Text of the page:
From Legal Cases to Camera Lens

The sun shines behind a tree on the Karl Stirner Arts Trail in Easton, Pennsylvania.

Lawyer Ed Shaughnessy enjoys helping people and capturing the beauty of the Karl Stirner Arts Trail.

Ed Shaughnessy is a nearly lifelong resident of Easton. He’s operated his own legal practice for the past 34 years, with offices in Easton and Bethlehem. He’s also an active board member and former board president of Greater Easton Development Partnership; vice president of Easton Area Industrial Land Developers, which lends money for business development and improvement projects; president of the Pomfret Club (“If you know me, that’s really shocking because I’m much more liberal than most of the people there”); and a board member of Safe Harbor Easton, which operates a homeless shelter and daytime drop-in program.

Easton Public Market is displaying over 350 of Shaughnessy’s photos of the Karl Stirner Arts Trail through April 6. Sales will benefit KSAT and future EPM exhibitions.

Get to know KSAT’s newest board member better through this interview.

Head shot of lawyer and photographer Ed ShaughnessyHow long have you been in Easton?
I came to Easton when I was one or two years old. I was born in New Hampshire when my dad was getting his master’s at Dartmouth. We moved to the Lehigh Valley, where he got his Ph.D. at Lehigh. My father taught at Lafayette College for 15 years or so, and my mother was a nurse at Easton Hospital for 50 years. 

What do you like most about being a lawyer?
Helping people. No one ever comes in and says, “Things are awesome; can you make them more awesome?” People always have a problem. I’m always solving problems and helping people out, which is very satisfying. Also, in a law practice, there’s always something new, which keeps the mind fresh. Laws change, people are different, and situations are different. It makes life interesting.

What’s the most interesting thing that’s happened in your legal practice?
That’s a hard one to answer because there are many things that are funny and strange, but we do have the duty of confidentiality … One of the most interesting cases involved the drummer for the band Berlin, who was in a car accident and had trouble drumming afterward. I represented him, and we had a big screen with him drumming and a video of Tom Cruise and Kelly McGillis because he did the drumming for a song in the movie Top Gun. There were clips of him on The Tonight Show With Jay Leno. It was a really fun trial because of some of the exhibits.

What about photography appeals to you?
Having a different perspective on the world around us. It’s a way of making people think about how they might look at the world. 

What’s the story behind your photos at Easton Public Market?
I’d been on the arts trail many times and liked it. It’s literally 5 minutes from my office, so if I walk 45 minutes from one end to the other and back, it’s almost exactly one hour. I decided that I would try to walk the trail every single day in 2021 — for physical fitness mostly — either early in the morning, later in the evening after work, or on a break during the work day. I had my iPhone, and I got the idea in the first couple days to take photos and post on Instagram each day the one I liked best. I was thinking about what was visually interesting on the trail, what caught my eye, so I wasn’t just walking with stressful thoughts of the day. I did it every day except for a one-week vacation in California.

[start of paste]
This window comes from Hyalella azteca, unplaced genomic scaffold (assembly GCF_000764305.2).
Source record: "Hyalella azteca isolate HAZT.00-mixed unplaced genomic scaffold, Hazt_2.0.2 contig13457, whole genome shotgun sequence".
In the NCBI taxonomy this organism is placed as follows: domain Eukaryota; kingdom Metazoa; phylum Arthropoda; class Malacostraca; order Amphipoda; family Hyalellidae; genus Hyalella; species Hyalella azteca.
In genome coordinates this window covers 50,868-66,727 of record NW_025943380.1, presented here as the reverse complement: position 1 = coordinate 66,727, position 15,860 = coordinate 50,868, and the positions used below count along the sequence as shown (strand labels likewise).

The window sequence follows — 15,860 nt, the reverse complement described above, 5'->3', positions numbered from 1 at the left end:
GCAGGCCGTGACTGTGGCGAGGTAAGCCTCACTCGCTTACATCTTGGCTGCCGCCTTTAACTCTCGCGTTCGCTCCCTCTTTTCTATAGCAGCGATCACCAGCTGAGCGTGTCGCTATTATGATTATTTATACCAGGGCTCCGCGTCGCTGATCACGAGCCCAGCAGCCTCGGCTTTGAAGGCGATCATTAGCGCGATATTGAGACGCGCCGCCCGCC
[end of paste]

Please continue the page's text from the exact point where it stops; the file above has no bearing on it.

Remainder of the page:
A selfie photo of Edward Shaughnessy with the pavement of the Karl Stirner Arts Trail behind himHow did you get connected as a volunteer for the Karl Stirner Arts Trail?
I got to know [KSAT Executive Director and Curator] Jim Toia a bit when we were serving together on the board of the Greater Easton Development Partnership. And when I would see things that were messed up on the trail, like graffiti or garbage, or something broken, I’d take a photo and send it off to Jim so he could ask the city of Easton to fix it. He asked me to be on the KSAT Arts Advisory Council, and more recently he asked me to be on the board.

What do you hope to accomplish as a board member?
It would be nice to get more long-term funding sources, and I’m hoping that I have some contacts to help with that. I’m not sure yet. I’d also like to just help keep the trail as a wonderful community resource.

Who’s the unsung hero of KSAT?
Dave Hopkins and the city of Easton’s parks department. People don’t realize how much work goes into the maintenance of everything. When I was walking on the trail every day, it’d be amazing how often I’d see city of Easton employees working, whether it was plowing snow, tree maintenance, cutting the grass, taking care of shrubs and plantings, or cleaning things up. It seemed to me that they did a lot and didn’t necessarily get the recognition for it.

What’s something not many people know about you?
I learned to surf when I was 18 but didn’t continue with it. I’m deaf in my left ear. I broke my leg in law school when I was sliding into second base. I still have a metal plate and 15 screws. That killed my skiing career.

Talk about a life-changing experience.
I was on a vacation in Egypt when the revolution occurred, and the army brought hundreds of tanks into Cairo. All the people in Cairo were running into the street and cheering on the army for coming in and taking over. We ended up in a hotel close to the presidential palace of [Hosni] Mubarak. There were hundreds of thousands of people in the streets. It was really fascinating. 

We had taken a tour that night with a guy we met in Giza where garbage was piled up 20 feet high. They didn’t have simple trash collection. You could tell by talking to people that they felt they weren’t cared for, like they were nothing. You could see the anger at the Egyptian police in Cairo, then how people were so joyous to have some hope. It made a big impression on me.